Yet more stuff for watching

He's coming up rather rapidly on 60 here. I never would have thought. The only real signs are the dramatic white flash in the front of his hair, which started when he was in his thirties, and the crow's feet, which I would have guessed put him in his mid-40s.

Being a talkie -- only his second -- the entire thing is filmed at standard Academy ratio and speed, which is a 4:3 rectangular picture at 24 frames a second. Without the variable speed of undercranking, you can see how ungodly fast he really is. Tripping up stairs especially; several times, someone follows him up or down, and while you can hear the second person's footfalls, you hear nothing from Chaplin, who's invariably up on his toes. (Also when rifling through papers or banknotes. He does it with both hands, which impresses me extra.) No camera tricks, he's just very, very quick. Gravity is still thoroughly unconcerned with his existence. Whenever he throws himself at the ground for the purposes of funny, I half expect him to miss.

The film is intentionally ham-tastic, a comedy of errors murders where everyone's performance has been cheerfully stuffed with enough pork products to handle a convention of William Shatner impersonators. Some of his random girlfriends victims are especially hilarious -- and he manages to rev up the girl at the florist he orders his stalker-bouquets from completely by accident, when she overhears him on the phone setting up another one of his soon-to-be-late wives. It still gives rather a lot of insight into how Chaplin got a reputation as a ladykiller of a less literal sort in his off-camera life. The tramp is shy and flighty and endearingly childish in his movements; Verdoux tends to be overbearingly passionate and a little too insistent to be sincere. Somewhere in the intersection of the two is the fellow who interrupted his conversation with Gandhi to stick his head out the window and wave his hat at the crowd below when they wouldn't stop clamoring.

[I kind of miss the days when entertainers got introduced to important politicians and philosophers. Hollywood has gotten so incestuously constricted nowadays that they mostly get introduced to each other. No one would expect a film star to carry on an intelligent conversation with a professor of physics anymore. I think those days ended somewhere around the time Lalla Ward was introduced to Richard Dawkins, more or less by accident, at what I think was a birthday party for Douglas Adams, who was writing for Doctor Who at the time.]

The best part of Chaplin in talkies is the sarcasm. I have never heard anyone sound quite so exactly much like that face he makes when he finally realizes that the universe is just not going to let him succeed at something. The comic potential of both of the roles he played in his first full-sound film rested on both of them being completely, obliviously earnest, but M. Verdoux is a sharp-witted, double-dealing, pathological liar whose humor rests in the absurdly huge divide between what he says and what he does. So when the loudmouth wife he is trying unsuccessfully to kill for her money opines that the witnesses picnickers with field glasses on the far shore are ruining their romantic boat ride, all he can do is agree in the driest, most disgruntled voice ever.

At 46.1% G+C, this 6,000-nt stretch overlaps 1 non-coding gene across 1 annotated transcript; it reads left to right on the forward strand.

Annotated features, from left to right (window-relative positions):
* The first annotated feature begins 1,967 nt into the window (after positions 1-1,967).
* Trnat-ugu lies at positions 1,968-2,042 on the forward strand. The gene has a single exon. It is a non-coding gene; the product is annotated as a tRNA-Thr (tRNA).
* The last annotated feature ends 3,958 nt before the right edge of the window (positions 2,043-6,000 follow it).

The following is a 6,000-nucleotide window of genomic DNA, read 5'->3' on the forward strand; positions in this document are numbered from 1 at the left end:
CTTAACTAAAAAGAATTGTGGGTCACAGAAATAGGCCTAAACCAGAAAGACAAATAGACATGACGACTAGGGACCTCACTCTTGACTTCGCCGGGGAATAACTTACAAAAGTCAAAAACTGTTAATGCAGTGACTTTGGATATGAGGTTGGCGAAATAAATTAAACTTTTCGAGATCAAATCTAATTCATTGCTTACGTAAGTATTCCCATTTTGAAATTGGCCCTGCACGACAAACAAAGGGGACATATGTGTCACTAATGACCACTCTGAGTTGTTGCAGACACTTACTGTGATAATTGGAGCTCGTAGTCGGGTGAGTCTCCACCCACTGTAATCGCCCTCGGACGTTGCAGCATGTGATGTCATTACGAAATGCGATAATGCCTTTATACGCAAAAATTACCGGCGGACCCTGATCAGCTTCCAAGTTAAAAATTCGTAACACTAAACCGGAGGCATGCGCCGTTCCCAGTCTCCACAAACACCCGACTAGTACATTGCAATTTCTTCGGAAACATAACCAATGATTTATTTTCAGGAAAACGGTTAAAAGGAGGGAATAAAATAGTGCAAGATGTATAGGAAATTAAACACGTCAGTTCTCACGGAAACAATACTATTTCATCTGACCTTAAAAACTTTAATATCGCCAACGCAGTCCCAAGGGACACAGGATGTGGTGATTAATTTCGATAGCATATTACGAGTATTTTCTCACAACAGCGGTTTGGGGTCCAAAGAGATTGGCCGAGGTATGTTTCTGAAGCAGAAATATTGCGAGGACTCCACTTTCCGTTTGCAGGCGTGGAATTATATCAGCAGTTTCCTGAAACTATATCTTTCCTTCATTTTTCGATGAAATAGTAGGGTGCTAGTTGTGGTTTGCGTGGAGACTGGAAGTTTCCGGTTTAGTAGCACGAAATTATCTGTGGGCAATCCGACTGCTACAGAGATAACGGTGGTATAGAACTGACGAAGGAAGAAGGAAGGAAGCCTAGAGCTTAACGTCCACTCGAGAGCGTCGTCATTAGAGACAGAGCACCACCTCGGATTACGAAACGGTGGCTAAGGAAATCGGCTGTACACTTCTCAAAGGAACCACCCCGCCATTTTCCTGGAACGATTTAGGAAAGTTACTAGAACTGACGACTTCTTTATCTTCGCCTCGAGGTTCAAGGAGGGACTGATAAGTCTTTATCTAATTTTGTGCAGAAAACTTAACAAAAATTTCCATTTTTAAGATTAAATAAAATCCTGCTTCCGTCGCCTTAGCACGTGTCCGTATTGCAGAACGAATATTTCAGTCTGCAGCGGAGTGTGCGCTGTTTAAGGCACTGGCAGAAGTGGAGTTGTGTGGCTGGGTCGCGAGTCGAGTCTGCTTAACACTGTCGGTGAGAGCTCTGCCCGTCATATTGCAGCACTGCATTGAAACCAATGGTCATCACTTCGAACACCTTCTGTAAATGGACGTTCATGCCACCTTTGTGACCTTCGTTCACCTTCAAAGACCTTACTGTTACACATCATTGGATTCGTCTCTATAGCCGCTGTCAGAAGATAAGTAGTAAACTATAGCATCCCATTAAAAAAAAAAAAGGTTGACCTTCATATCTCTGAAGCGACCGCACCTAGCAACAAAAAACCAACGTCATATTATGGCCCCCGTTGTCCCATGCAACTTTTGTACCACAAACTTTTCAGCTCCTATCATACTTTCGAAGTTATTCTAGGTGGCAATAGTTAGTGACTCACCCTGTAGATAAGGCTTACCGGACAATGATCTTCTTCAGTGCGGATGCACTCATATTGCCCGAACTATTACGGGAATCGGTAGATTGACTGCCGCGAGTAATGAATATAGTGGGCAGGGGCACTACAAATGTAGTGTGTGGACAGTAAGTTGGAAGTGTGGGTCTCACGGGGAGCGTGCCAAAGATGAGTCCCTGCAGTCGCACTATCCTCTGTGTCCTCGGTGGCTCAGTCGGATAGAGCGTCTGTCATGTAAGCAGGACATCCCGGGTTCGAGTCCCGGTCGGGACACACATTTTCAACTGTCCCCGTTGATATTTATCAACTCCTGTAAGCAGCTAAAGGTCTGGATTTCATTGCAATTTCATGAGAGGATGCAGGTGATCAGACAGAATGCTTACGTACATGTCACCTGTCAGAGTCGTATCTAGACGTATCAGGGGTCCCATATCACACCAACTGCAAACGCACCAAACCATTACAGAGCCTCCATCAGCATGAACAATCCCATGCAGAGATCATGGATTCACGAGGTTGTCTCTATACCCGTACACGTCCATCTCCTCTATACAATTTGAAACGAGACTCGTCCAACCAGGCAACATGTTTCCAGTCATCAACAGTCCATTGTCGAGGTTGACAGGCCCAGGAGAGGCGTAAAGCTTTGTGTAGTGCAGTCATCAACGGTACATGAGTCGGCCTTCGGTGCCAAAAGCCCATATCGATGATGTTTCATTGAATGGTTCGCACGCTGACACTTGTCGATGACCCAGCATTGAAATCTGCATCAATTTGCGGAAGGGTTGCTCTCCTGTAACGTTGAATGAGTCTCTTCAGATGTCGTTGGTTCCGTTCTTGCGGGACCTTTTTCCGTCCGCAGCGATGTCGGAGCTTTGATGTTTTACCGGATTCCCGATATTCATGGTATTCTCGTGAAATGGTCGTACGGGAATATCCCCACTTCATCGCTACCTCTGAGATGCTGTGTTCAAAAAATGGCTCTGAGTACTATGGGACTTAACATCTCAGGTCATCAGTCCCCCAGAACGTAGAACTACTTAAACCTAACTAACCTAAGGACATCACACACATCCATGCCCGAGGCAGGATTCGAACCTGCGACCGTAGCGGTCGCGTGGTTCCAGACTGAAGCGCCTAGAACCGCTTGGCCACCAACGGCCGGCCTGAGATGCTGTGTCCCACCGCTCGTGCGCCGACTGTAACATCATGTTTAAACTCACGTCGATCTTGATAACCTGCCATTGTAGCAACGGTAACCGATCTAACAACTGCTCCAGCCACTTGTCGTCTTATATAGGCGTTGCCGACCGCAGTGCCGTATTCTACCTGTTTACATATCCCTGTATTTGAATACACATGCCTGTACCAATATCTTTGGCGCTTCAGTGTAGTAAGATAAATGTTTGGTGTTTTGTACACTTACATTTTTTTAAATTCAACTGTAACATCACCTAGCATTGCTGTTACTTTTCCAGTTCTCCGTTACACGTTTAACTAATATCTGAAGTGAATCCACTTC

Monsieur Verdoux is also rather risqué for 1947. It doesn't look very eyebrow-raising today, but Chaplin fought with the morals board over goddamn everything. Movies were not rated at the time; they operated under what was called the Motion Picture Production Code instead. Like with the MPAA, it was technically voluntary to submit a film to the MPPC board for critique, but since the vast majority of theaters wouldn't buy prints which didn't pass the censors -- and certain violations could get your product seized and the distributor charged with disseminating indecent materials -- in practice it was compulsory. The Wikipedia entry on the Hays Code gives the long list of "Don'ts" and the even longer list of "Be Carefuls", but suffice it to say, they did not much appreciate how Verdoux skips through the movie banging other peoples' wives, cheating on his own wife, murdering over a dozen women, murdering a police inspector who catches him murdering over a dozen women, embezzling, lying, defrauding, evading justice, using the mails for nefarious purposes, and probably jaywalking, I wasn't paying attention. They hated the parts of the script that said Verdoux offers to stay the night with one of his paramours, the one where he follows a woman to whom he is not married into her bedroom at night and emerges again putting his tie back on the next morning, the part where he comes to within a couple of microns of making out with several of them on camera, the entire conversation he has with the one he doesn't kill wherein she makes it pretty clear she was having an unsuccessful night at streetwalking when he picked her up, and about five million others. Chaplin gives the distinct impression when he talks about it that he's kind of surprised they didn't set the screenplay on fire right in front of him.

I don't know how many bits of the script were specifically censor bait. I would be perfectly willing to believe that none of them were, actually -- the only time Chaplin admits to specifically trying to piss someone off with his work is The Great Dictator, which never pretended to be anything but a lengthy and exceedingly funny insult. I think he wrote exactly the story he wanted and if the censor board wanted to be pernickety twits about it, he would make them knock it off, regret it, or both.